Information about other business leaders’ preferences also helps target the marketing of any given product to those predisposed to like the product. Thus successful businesspeople (who have access to influential decisionmakers) have a more popular selection of products with lower development and marketing costs.

On the seller side, firms would not want their competitors to know what the buyers desire, but the buyer side has a clear incentive to inform all sellers, not just those with access. Empirically, few buyers publish on their websites any information about their desired products. One reason may be that info is costly to provide, e.g. requests for product characteristics reveal business secrets about the buyer. However, disclosure costs would also prevent revealing info via networking. Another reason buyers do not to publicly announce their desired products may be that the buyers are also sellers of other products, so trade information for information with their suppliers who are also their customers. The industry or economy as a whole would benefit from more information-sharing (saving the cost of unwanted products), so some trading friction must prevent this mutually beneficial exchange.

One friction is an agency conflict between managers and shareholders. If managers are evaluated based on relative performance, then the managers of some firms may collude to only share useful information with each other, not with those outside their circle. The firms managed by the circle would benefit from wider sharing of their product needs, because outside companies would enter the competition to supply them, reducing their costs. However, those outside firms would get extra profit, making their managers look good, thus lowering the relative standing of the managers in the circle.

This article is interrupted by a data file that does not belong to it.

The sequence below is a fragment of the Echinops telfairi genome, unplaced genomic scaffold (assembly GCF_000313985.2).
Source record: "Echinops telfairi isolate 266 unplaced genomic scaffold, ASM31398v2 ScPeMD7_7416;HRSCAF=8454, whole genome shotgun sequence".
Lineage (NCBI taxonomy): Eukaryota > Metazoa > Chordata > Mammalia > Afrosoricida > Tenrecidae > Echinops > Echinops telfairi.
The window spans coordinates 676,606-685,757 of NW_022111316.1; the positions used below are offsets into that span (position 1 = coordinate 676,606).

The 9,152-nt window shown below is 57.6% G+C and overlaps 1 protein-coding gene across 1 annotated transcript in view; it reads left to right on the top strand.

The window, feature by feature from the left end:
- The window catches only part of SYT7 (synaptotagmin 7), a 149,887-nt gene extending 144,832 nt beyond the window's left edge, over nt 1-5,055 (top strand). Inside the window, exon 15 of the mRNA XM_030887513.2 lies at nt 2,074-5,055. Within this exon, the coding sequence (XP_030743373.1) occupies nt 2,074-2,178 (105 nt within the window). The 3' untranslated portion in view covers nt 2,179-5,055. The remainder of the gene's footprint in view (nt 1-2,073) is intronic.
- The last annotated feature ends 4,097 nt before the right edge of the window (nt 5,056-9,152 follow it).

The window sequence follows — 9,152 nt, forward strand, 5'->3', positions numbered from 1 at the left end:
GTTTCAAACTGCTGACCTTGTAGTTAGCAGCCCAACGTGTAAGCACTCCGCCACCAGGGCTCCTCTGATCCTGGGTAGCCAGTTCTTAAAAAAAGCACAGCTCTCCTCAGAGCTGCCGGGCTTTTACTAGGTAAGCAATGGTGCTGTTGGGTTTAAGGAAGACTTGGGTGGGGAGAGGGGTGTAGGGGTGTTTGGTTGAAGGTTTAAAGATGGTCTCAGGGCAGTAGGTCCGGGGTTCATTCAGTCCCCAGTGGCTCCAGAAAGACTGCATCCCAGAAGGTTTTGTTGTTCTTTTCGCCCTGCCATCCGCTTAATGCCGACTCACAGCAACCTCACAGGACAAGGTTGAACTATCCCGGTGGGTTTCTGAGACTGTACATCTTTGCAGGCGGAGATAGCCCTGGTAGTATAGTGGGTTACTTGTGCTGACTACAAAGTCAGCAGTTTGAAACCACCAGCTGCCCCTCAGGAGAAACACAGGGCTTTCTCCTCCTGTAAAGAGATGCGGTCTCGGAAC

Popularity inequality and multiple equilibria

Suppose losing a friend is more costly for a person with few contacts than with many. Then a person with many friends has a lower cost of treating people badly, e.g. acting as if friends are dispensable and interchangeable. The lower cost means that unpleasant acts can signal popularity. Suppose that people value connections with popular others more than unpopular. This creates a benefit from costly, thus credible, signalling of popularity – such signals attract new acquaintances. Having a larger network in turn reduces the cost of signalling popularity by treating friends badly.

Suppose people on average value a popular friend more than the disutility from being treated badly by that person (so the bad treatment is not too bad, more of a minor annoyance). Then a feedback loop arises where bad treatment of others attracts more connections than it loses. The popular get even more popular, reducing their cost of signalling popularity, which allows attracting more connections. Those with few contacts do not want to imitate the stars of the network by also acting unpleasantly, because their expected cost is larger. For example, there is uncertainty about the disutility a friend gets from being treated badly or about how much the friend values the connection, so treating her or him badly destroys the friendship with positive probability. An unpopular person suffers a large cost from losing even one friend.

Under the assumptions above, a popular person can rely on the Law of Large Numbers to increase her or his popularity in expectation by treating others badly. A person with few friends does not want to take the risk of losing even them if they turn out to be sensitive to nastiness.

Multiple equilibria may exist in the whole society: one in which everyone has many contacts and is nasty to them and one in which people have few friends and act nice. Under the assumption that people value a popular friend more than the disutility from being treated badly, the equilibrium with many contacts and bad behaviour actually gives greater utility to everyone. This counterintuitive conclusion can be changed by assuming that popularity is relative, not a function of the absolute number of friends. Total relative popularity is constant in the population, in which case the bad treatment equilibrium is worse by the disutility of bad treatment.